Mayra Bitsko: Save me! An alien took over my child's personality

Frank Clayton: Get happy: 20 scientifically proven happiness activities

Susan Scutti: It's Genetic! Obesity and the 'Carb Breakdown' Gene

Lecia Bushak: Why Hand Sanitizer May Actually Harm Your Health

Stacy Rapacon: Great Funds You Can Own for $500 or Less

Cameron Huddleston: 7 Ways to Save on Home Decor

The Kosher Gourmet by Steve Petusevsky Exploring ingredients as edible-stuffed containers (TWO RECIPES + TIPS & TECHINQUES)

Jewish World Review

Caramelized Pear and Almond Upside-Down Cake: A winning dessert that celebrates the season

By Diane Rossen Worthington

JewishWorldReview.com | Upside-down cake, once referred to as skillet cake, is a classic American dessert. This tried and true technique of baking a cake upside-down begins with sugar and fruit layered on the bottom of a cast-iron skillet. Then cake batter is poured on top. Once the cake is baked, it is inverted onto a plate, and the caramel fruit mixture on the bottom of the pan becomes the decorative topping. Use a seasoned cast-iron skillet for best results. The skillet is heavy, which helps prevent the butter from burning, and its panhandle is a welcome tool that assists the cook when inverting the cake

Upside-down cakes can celebrate the season by using what is farm-fresh from the market. Apples, peaches, plums and nectarines are just some other fruits you can use, depending upon the season. In the 1960s, pineapple upside-down cake became the home cook's "It" dessert. Canned pineapple rings and cherries made it easier than ever to make this cake.

Old-fashioned upside-down cakes fit right into the Seriously Simple philosophy. Caramelizing the fruit in the same pan you bake the cake in makes sense, saving both time and cleanup effort. The fruit will continue to cook after you take it off the heat, so take care not to burn the caramel.

I tried many versions of this American classic, until I came up with the idea of combining caramelized silky pears with rustic-textured almond cake. It is a winning combination of flavors and textures. Serve this with some French vanilla ice cream.


MAKES one 9-inch cake; SERVES 6 to 8

  • 1 cup (4 ounces) blanched almonds

  • 2/3 cup all-purpose flour

  • 2 teaspoons baking powder

  • 6 tablespoons unsalted butter, at room temperature

  • 1 cup granulated sugar

  • 2 large eggs

  • 1/4 cup fresh orange juice

Pears: .

  • 2 tablespoons unsalted butter

  • 3 tablespoons packed light brown sugar

  • 2 Anjou pears, peeled, cored, and cut into 1/2-inch-thick slices


Every weekday JewishWorldReview.com publishes what many in the media and Washington consider "must-reading". HUNDREDS of columnists and cartoonists regularly appear. Sign up for the daily update. It's free. Just click here.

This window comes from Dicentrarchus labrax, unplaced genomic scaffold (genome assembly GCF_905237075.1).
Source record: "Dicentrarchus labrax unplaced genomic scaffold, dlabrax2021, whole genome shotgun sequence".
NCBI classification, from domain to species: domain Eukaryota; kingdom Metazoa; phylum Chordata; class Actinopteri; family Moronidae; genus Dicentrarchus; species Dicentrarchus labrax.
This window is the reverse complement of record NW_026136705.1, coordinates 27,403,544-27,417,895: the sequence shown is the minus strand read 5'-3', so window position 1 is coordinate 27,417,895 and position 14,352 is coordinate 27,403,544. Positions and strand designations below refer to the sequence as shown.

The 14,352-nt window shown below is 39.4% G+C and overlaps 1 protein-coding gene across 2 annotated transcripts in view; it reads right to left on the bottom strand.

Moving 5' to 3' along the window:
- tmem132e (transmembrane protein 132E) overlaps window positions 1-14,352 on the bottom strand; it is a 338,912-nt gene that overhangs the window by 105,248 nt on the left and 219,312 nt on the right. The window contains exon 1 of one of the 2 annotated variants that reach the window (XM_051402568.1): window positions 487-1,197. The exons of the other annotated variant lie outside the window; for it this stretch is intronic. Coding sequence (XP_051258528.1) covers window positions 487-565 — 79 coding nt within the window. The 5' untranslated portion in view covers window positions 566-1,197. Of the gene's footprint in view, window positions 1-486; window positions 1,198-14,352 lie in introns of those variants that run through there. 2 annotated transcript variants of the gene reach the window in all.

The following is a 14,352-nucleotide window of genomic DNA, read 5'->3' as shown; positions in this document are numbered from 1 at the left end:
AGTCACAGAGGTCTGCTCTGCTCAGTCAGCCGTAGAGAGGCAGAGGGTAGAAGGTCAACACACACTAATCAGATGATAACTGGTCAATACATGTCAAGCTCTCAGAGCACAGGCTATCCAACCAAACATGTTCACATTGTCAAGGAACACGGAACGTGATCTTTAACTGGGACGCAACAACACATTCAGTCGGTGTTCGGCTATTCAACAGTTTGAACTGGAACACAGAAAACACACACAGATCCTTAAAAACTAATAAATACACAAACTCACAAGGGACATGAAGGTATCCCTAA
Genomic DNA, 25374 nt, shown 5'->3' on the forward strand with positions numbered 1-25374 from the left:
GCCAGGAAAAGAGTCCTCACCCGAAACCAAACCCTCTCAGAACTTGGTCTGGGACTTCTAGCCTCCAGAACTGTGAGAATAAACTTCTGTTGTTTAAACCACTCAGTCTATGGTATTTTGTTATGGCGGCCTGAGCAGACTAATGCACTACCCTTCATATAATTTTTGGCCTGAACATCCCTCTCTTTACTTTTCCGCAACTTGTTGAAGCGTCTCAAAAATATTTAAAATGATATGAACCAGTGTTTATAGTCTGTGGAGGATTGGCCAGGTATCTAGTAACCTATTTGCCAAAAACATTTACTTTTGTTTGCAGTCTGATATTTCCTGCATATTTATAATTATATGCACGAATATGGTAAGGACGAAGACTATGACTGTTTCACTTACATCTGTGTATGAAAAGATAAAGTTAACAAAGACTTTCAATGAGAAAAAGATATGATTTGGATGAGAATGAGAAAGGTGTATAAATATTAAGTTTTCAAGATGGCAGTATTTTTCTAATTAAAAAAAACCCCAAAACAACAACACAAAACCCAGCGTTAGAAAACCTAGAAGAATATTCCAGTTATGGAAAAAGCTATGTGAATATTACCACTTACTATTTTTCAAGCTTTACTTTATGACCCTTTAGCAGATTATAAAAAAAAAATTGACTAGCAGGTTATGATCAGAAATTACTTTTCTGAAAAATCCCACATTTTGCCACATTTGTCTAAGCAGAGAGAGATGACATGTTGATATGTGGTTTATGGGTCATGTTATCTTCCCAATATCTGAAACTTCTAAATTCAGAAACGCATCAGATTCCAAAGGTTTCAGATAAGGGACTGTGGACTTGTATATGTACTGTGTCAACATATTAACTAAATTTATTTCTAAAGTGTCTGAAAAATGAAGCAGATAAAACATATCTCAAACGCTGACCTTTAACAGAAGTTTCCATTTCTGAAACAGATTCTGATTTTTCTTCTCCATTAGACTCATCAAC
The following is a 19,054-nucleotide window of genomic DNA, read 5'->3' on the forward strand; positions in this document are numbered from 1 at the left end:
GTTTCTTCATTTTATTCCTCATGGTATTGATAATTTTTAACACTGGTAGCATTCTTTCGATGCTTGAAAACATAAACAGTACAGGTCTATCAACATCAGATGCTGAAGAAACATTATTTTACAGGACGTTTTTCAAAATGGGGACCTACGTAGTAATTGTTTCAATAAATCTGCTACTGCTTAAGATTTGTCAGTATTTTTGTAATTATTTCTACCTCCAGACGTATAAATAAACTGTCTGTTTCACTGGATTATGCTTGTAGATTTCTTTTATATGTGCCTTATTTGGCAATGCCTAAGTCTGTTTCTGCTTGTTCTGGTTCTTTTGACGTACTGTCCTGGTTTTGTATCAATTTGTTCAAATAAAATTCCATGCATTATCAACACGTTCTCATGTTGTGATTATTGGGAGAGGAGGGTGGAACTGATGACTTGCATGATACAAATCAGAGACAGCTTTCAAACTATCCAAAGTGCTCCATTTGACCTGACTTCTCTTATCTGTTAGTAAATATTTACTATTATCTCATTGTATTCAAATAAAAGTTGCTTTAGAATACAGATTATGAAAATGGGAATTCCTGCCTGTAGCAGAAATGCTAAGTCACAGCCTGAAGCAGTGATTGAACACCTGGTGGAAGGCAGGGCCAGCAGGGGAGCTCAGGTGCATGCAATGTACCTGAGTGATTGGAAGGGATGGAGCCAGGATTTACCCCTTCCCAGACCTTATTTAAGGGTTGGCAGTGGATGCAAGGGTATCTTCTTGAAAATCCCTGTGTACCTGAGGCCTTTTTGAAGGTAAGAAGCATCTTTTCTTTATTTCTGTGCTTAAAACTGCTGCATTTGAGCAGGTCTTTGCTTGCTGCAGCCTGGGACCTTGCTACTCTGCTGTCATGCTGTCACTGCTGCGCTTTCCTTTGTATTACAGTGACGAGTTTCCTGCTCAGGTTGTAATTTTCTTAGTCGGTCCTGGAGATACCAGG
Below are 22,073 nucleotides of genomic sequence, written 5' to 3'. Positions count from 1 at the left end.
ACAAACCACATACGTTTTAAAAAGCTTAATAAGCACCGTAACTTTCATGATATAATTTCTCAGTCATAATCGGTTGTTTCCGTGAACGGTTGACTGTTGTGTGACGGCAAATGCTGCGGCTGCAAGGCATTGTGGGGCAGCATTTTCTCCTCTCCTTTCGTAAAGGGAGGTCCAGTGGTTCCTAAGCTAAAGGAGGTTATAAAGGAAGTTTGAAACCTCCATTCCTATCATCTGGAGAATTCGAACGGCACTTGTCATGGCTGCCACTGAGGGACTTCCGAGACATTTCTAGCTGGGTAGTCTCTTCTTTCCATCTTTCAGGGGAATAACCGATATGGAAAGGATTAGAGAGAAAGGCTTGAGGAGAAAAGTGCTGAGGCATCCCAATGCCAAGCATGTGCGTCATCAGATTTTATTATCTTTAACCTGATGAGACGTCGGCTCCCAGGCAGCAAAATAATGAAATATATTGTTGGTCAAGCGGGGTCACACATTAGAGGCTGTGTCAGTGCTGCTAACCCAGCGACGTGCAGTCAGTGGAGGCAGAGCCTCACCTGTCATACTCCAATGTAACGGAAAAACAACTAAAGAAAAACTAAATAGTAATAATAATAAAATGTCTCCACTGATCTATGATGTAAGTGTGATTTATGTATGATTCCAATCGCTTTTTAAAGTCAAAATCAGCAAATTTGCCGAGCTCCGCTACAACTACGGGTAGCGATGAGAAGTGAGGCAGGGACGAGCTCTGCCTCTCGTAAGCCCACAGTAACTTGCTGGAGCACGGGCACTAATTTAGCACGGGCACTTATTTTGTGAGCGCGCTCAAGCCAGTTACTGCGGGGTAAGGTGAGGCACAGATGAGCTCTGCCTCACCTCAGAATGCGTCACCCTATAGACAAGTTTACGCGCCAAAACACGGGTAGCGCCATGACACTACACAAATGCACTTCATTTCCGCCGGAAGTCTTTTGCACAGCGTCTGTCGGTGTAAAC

1. Preheat the oven to 350 F. In a food processor fitted with the metal blade, process the almonds until finely ground, almost like breadcrumbs. In a medium bowl, combine the ground almonds, flour and baking powder. Stir to blend.

2. With an electric mixer on medium speed or in a food processor fitted with a metal blade, beat the butter until softened. Gradually beat in the sugar and continue to beat the mixture until it is thick and pale in color. Add the eggs, one at a time, and beat until incorporated. Gradually beat in the flour mixture and the orange juice, mixing just to combine. Set aside.

3. To prepare the pears: In a well-seasoned 9-inch cast-iron skillet, melt the butter over medium-high heat. Add the brown sugar, stir to dissolve, and cook until bubbly. Add the pear slices in a single layer. Cook in the syrup for about 2 minutes per side, or until both sides are lightly caramelized. (Use tongs to move them around.) Be careful that the syrup does not become too dark. The pears will exude juice and help to keep the caramel from burning. Remove from heat and let cool for 3 minutes.

4. Pour the batter over the pear mixture and gently spread it around to cover the pears. Bake for 50 to 60 minutes, or until a skewer inserted in the center of the cake comes out clean. Remove from the oven. Let cool in the skillet for 10 minutes, and then invert it onto a cake plate. Serve warm or at room temperature.

Advance Preparation: May be prepared up to 8 hours ahead and kept at room temperature.

Interested in a private Judaic studies instructor — for free? Let us know by clicking here.

Sign up for the daily JWR update. It's free. Just click here.

To comment, please click here.

Diane Rossen Worthington is an authority on new American cooking. She is the author of 18 cookbooks, including "Seriously Simple Holidays," and also a James Beard award-winning radio show host.

© 2013, Diane Rossen Worthington. Distributed by Tribune Media Services Inc.